Adults with psoriasis and/or psoriatic arthritis may benefit from specific dietary interventions. This finding is the bottom line of the new dietary recommendations from the National Psoriasis Foundation (NPF) Medical Board, which were published June 20 in JAMA Dermatology. The dietary interventions are intended to supplement standard medical therapies.1
You Might Also Like
Also By This Author
For the review, the authors identified 55 studies that met the inclusion criteria. The studies included 77,557 individuals, 4,534 of whom had psoriasis. Although a small number of pediatric patients was included in the studies, the authors felt the data were insufficient to make recommendations for pediatric psoriasis patients. Additionally, they note some of the studies that form the basis of the recommendation are limited because they were not randomized, blinded or controlled.
Although physicians should always recommend weight reduction for overweight patients, such recommendations are especially beneficial for patients with psoriasis. Excess body weight is associated with increased incidence and severity of psoriasis symptoms. Thus, the guidelines strongly recommend weight reduction via hypocaloric diets for patients with body mass index greater than 25, who are considered overweight or obese. The authors emphasize the recommendation is for weight loss from dietary interventions as opposed to exercise or surgery. They also note that diet alone may be insufficient to maintain psoriasis remission, and patients should continue medical therapies after weight loss. Although the NPF Medical Board does not recommend a specific diet, it highlights the Ornish and South Beach diets, while acknowledging the long-term benefit of these diets on psoriasis severity is uncertain.
In the recommendations, the NPF Medical Board explains that psoriasis is associated with an increased risk of several autoimmune diseases, including celiac disease. Thus, it recommends that, in addition to weight reduction, patients who test positive for markers of gluten sensitivity should begin a gluten-free diet. It notes that because higher gluten-specific antibody levels are associated with greater psoriasis severity, a gluten-free diet may not only improve gastrointestinal symptoms, but also reduce the severity of psoriasis in patients with confirmed celiac disease. However, the Medical Board does not go so far as to recommend universal screening of adults with psoriatic diseases for serologic markers of gluten sensitivity due to concerns about the high rate of false positive results from serological tests.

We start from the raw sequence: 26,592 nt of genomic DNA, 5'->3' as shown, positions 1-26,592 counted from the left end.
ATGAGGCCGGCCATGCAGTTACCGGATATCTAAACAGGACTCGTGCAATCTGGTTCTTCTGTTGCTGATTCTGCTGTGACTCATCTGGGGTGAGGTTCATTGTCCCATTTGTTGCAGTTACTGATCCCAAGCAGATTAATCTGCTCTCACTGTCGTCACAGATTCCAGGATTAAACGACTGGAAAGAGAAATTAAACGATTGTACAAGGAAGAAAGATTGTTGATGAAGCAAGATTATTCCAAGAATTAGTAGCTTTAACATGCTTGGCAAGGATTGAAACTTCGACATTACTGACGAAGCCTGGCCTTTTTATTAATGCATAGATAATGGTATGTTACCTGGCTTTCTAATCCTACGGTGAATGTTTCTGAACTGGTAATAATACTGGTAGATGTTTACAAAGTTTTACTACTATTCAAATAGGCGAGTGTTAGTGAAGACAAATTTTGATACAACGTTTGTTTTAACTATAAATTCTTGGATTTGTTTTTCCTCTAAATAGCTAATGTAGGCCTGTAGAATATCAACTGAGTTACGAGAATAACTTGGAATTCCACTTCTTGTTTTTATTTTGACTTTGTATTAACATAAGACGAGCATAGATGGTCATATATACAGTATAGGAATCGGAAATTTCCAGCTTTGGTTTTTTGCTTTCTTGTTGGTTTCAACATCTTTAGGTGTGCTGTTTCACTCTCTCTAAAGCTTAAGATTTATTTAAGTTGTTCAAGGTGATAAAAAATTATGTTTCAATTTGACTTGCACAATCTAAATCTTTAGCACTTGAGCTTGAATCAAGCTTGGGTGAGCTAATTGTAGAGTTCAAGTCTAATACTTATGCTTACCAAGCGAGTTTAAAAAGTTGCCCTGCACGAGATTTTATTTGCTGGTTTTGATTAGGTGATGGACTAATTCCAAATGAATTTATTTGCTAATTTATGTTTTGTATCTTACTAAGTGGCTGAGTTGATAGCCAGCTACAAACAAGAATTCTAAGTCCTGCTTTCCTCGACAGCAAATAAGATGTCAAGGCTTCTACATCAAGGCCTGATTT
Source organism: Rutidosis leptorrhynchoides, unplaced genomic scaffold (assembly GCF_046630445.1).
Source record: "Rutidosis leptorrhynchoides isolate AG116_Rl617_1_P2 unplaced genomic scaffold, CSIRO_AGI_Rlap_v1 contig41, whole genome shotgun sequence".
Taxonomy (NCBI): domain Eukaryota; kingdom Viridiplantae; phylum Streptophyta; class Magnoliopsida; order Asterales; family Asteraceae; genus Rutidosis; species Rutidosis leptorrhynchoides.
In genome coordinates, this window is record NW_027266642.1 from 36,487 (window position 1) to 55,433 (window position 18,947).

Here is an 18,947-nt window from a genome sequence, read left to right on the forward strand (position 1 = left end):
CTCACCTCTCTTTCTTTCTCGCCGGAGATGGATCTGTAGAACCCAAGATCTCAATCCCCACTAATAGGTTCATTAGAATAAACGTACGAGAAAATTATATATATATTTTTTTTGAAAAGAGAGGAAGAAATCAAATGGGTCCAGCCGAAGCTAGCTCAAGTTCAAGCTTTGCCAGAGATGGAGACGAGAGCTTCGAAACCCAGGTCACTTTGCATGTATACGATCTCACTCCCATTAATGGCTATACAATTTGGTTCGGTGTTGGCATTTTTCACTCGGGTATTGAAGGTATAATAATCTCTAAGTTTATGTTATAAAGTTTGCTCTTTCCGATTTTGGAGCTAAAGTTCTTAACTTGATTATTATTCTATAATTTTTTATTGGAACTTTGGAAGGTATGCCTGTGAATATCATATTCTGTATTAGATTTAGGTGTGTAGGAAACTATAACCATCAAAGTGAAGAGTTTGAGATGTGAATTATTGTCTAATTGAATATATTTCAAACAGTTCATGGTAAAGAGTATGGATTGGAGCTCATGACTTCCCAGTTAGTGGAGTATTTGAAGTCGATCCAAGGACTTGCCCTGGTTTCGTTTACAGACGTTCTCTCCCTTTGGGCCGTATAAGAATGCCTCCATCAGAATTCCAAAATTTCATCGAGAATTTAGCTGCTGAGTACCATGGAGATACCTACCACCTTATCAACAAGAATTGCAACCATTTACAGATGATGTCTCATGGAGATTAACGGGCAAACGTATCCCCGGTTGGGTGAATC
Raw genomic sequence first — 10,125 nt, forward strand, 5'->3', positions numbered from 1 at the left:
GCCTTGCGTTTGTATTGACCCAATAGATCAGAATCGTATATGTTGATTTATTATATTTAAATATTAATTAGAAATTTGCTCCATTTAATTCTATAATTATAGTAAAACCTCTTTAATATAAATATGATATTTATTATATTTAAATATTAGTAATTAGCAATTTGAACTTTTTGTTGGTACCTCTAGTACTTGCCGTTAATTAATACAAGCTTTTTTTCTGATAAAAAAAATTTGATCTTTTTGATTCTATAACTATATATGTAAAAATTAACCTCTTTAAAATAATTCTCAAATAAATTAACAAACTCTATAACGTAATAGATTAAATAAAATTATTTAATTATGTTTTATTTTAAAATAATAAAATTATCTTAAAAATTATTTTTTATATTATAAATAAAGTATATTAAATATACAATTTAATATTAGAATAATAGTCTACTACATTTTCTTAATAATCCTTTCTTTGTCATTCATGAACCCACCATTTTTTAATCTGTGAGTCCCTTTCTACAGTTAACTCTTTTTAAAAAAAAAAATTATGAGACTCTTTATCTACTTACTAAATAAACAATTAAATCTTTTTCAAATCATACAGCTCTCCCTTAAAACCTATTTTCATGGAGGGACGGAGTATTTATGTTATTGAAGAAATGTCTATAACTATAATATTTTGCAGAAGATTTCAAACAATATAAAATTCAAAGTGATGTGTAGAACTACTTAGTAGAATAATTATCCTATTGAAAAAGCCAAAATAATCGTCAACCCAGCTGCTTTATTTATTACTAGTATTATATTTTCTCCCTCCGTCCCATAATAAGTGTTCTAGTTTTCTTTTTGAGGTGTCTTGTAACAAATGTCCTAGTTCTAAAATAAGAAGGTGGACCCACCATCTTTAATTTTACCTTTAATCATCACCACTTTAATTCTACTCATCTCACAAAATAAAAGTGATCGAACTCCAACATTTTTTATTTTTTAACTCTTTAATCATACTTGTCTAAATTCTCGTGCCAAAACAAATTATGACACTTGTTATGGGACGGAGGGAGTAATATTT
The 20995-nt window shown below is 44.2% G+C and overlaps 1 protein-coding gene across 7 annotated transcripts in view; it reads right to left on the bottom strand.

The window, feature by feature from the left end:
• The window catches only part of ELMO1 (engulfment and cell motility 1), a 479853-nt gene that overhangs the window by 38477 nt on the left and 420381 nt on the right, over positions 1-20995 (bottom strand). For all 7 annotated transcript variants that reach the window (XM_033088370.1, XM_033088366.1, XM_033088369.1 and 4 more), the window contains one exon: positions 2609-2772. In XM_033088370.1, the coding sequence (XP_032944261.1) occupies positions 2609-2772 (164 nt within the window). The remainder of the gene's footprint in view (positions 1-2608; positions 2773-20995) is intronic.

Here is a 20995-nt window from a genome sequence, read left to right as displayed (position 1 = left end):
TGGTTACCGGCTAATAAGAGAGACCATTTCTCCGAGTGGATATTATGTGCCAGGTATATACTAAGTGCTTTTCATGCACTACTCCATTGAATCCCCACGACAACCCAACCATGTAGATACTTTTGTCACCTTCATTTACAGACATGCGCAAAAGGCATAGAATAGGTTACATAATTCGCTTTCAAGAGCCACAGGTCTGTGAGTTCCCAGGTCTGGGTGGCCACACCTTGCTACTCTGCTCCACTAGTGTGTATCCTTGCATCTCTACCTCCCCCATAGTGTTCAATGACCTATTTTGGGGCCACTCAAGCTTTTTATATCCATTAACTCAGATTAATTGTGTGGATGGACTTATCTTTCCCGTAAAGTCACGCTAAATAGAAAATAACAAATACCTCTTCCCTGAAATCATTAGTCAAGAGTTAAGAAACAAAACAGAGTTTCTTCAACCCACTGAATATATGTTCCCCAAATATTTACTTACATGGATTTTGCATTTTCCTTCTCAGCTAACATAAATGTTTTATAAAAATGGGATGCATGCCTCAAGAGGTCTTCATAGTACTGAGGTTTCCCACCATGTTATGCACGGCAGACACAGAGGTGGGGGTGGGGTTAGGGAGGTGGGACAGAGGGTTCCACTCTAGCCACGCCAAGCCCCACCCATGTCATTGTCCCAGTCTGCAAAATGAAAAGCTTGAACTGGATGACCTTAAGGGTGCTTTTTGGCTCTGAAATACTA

Many patients with psoriasis use dietary supplements and believe supplements decrease their disease severity. When the NPF Medical Board investigated the role of supplements in psoriasis treatment, it found only low-quality data sets. Additionally, when it looked specifically at data on the use of omega-3 fatty acids (e.g., fish oil), it found little evidence to support their use. An international panel of experts has identified an ideal omega-6 to omega-3 ratio of 1.8:1, but the typical Western diet has a ratio of 15–20:1. Patients often take fish oil supplements to improve their ratio. But studies evaluating the use of oral fish oil in psoriasis patients have yielded conflicting results. Thus, the guidelines do not recommend oral fish oil as treatment. It does, however, weakly recommend vitamin D supplementation for patients with psoriatic arthritis.